of quality time

I think this is a common issue with Moms who have more than one child.  My younger boy turned 11 months yesterday. His older brother is 6 years old.  Before my younger son was born, we were like two peas in a pod, well, sort of.  I take the effort to bring him to places he wants to go, explain to him things he doesn’t understand, and answer his questions – no short answers as in “I’m not sure”, “I think so”, “maybe”, etc.

Now, he often asks me why we don’t go to places anymore.  There were often times that I feel as though I don’t spend enough one on one time with him.  Of course, there are those times which I think are “quality” times for instance on the way to school and home Monday to Friday, on weekends while his little brother is asleep (or awake), and other mini-chats in between activities. many mini-chats in between – it’s just here and there.

But still ….when I see him playing with this toys, his favorite game or watching his favorite TV shows alone. I still feel …  A friend of mine said, “He’s 6 years old – he needs to learn to appreciate some time – for himself”. “Wow… really?”, I said.

I read about effects of having “quality” time with your children.  Sometimes, some reads shook me a little. Just picking out from what I read recently, a comment in one of the forums by “Suabel”’. Here’s what she said which comforted me.

Just jumping in, but I have three kids and worked part time through the school year.  I think “quality” time is overrated.  Most of my time is spent with all three kids.  We have lots of “quantity” time, and I try to make the most of it.  We chat in the car to swim practice; we joke around while doing the dishes, etc.

I really think that being available to your child is key.  The moments will happen.  As they get older, in my experience, you do start to separate from your kids.  It’s normal.  I try to make the most of my time with them, realizing that we may never have the intense bond we did when they were toddlers or preschoolers, because their horizons have expanded and it’s healthy for them to develop outside interests and relationships as well.

That said, I end up scheduling time with each of my daughters, to ensure that they get private time with me. Sometimes this is just a ten-minute bedtime chat, other times it’s a lunch out with mom.  We don’t spend a lot of money–the best activities are simple ones. My six-year-old loves to help me cook and sometimes I’ll let her choose the recipe and we get lots of good moments while involved in that.  Having a baby as well complicates matters, but certainly doesn’t preclude it.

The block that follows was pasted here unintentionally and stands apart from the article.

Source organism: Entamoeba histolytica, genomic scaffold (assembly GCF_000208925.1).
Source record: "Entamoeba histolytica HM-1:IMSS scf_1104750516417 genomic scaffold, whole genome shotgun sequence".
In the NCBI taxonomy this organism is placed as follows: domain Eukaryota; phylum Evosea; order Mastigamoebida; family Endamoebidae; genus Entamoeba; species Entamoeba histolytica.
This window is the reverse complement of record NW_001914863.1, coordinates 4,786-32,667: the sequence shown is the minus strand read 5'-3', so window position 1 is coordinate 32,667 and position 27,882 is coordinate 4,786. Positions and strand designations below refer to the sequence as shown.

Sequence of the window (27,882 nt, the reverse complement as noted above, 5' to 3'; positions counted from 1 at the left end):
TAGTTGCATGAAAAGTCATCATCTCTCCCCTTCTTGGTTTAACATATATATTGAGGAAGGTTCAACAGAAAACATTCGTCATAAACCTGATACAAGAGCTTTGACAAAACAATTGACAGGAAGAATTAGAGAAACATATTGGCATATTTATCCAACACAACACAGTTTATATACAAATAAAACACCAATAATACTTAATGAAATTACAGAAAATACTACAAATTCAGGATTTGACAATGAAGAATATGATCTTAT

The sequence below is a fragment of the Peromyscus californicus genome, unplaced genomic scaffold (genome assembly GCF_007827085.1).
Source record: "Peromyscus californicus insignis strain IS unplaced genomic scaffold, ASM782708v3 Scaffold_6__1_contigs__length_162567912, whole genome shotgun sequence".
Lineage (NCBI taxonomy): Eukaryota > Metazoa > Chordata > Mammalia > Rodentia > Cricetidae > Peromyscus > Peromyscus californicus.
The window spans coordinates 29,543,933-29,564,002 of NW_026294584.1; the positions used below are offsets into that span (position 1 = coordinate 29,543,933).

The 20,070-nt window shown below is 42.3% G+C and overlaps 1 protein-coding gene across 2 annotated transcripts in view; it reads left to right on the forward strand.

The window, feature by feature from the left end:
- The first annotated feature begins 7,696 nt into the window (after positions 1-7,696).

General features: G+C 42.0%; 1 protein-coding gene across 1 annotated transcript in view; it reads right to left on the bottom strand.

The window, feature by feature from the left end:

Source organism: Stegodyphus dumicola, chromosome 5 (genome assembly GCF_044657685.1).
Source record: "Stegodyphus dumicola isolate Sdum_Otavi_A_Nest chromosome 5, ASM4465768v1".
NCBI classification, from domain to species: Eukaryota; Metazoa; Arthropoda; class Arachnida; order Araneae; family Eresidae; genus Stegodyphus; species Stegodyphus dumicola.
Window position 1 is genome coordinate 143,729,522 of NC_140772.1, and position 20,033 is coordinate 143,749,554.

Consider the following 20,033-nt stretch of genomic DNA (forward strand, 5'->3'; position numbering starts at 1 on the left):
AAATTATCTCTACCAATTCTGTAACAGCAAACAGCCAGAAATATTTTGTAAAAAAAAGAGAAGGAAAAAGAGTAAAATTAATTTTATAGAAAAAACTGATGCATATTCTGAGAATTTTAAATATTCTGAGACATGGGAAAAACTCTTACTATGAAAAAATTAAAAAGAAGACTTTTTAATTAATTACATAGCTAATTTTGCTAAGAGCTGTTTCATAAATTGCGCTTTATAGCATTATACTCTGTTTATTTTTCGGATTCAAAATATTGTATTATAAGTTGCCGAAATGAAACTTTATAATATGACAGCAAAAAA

When I had a young one, I’d pop her in the sling and go about my business with the big kids.  Generally the baby didn’t mind not getting my one-on-one, but the big girls did.

I only have two. I salute all Moms who have more.

Have a good week!

Establishing Limits With Your School-Age Child

Have not been writing much, rather bogged down with “things” but I came across the following and thought I’d record this here. My 6 year old loves to say no”, and can be quite demanding at times!

Here’s what WebMD has to say about establishing limits with kids:

Many children ages 6 to 10, if left to their own devices, would eat pizza 3 times a day, 7 days a week, or play video games for hours at a time. That is because they have not developed control over their drives and appetites, which can include cravings for specific foods, toys, and things, as well as for praise and attention.

Parents who set limits for their children show them that they love and care about them. The following suggestions may help you to establish fair and appropriate limits for your school-age children:

  • Be a hands-on parent and pay attention to what your children are doing. Are their activities harmful or dangerous? For example, do they consistently obey your safety rules while bicycling? Girls may not be as interested as boys are in taking obvious physical risks, but their activities also need to be monitored.
  • Get help in knowing what is right for your children’s developmental level. Seek movie and video reviews that rate violence and sexual content for families. Likewise, seek nutritional information on the food you buy for the family.
  • Set reasonable limits for your children, and spend time explaining those limits. Family rules and the consequences of breaking those rules should be well established and understood.
  • Be ready to reassess limits. As children mature, they will continually outgrow some limits. You might ask your 6-year-old child not to leave his or her own yard when playing outside. By age 10, your child may be responsible enough to play within a larger defined area, such as your cul-de-sac or block. Most children can appreciate the idea that they will be able to do more activities when they are older. When considering expanding your children’s limits, it may be helpful to discuss specifics as a family and give the children a voice in the process. This can help your children to feel that their opinions are important and develop confidence that their good behavior will be rewarded. Eventually, when your children are ready, you can give them the opportunity to set their own limits and, in doing so, teach them self-control.